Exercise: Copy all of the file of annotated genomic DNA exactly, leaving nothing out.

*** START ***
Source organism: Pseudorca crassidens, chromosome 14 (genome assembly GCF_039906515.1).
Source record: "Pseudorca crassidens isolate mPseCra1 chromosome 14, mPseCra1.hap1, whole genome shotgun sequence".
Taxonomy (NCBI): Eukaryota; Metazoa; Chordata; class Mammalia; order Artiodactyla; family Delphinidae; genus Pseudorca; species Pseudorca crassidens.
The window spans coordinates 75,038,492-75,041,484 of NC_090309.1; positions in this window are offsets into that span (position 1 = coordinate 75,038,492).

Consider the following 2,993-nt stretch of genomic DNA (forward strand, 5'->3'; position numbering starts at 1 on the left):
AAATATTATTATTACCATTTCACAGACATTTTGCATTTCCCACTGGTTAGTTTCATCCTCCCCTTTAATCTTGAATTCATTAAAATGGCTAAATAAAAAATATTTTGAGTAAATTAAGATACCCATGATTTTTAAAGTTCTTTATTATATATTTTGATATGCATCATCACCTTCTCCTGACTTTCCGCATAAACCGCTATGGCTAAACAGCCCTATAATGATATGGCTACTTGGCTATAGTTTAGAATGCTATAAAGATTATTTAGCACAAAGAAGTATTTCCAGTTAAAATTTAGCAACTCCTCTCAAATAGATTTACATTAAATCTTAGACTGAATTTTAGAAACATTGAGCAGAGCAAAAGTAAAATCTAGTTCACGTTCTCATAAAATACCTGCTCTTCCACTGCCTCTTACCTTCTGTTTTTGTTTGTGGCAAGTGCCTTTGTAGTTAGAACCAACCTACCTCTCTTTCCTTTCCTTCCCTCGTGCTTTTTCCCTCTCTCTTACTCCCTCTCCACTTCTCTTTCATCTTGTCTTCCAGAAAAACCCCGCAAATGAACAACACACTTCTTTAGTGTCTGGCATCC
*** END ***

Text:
Source organism: Pseudorca crassidens, chromosome 14 (genome assembly GCF_039906515.1).
Source record: "Pseudorca crassidens isolate mPseCra1 chromosome 14, mPseCra1.hap1, whole genome shotgun sequence".
Taxonomy (NCBI): Eukaryota; Metazoa; Chordata; class Mammalia; order Artiodactyla; family Delphinidae; genus Pseudorca; species Pseudorca crassidens.
The window spans coordinates 75,038,492-75,041,484 of NC_090309.1; positions in this window are offsets into that span (position 1 = coordinate 75,038,492).

Consider the following 2,993-nt stretch of genomic DNA (forward strand, 5'->3'; position numbering starts at 1 on the left):
AAATATTATTATTACCATTTCACAGACATTTTGCATTTCCCACTGGTTAGTTTCATCCTCCCCTTTAATCTTGAATTCATTAAAATGGCTAAATAAAAAATATTTTGAGTAAATTAAGATACCCATGATTTTTAAAGTTCTTTATTATATATTTTGATATGCATCATCACCTTCTCCTGACTTTCCGCATAAACCGCTATGGCTAAACAGCCCTATAATGATATGGCTACTTGGCTATAGTTTAGAATGCTATAAAGATTATTTAGCACAAAGAAGTATTTCCAGTTAAAATTTAGCAACTCCTCTCAAATAGATTTACATTAAATCTTAGACTGAATTTTAGAAACATTGAGCAGAGCAAAAGTAAAATCTAGTTCACGTTCTCATAAAATACCTGCTCTTCCACTGCCTCTTACCTTCTGTTTTTGTTTGTGGCAAGTGCCTTTGTAGTTAGAACCAACCTACCTCTCTTTCCTTTCCTTCCCTCGTGCTTTTTCCCTCTCTCTTACTCCCTCTCCACTTCTCTTTCATCTTGTCTTCCAGAAAAACCCCGCAAATGAACAACACACTTCTTTAGTGTCTGGCATCC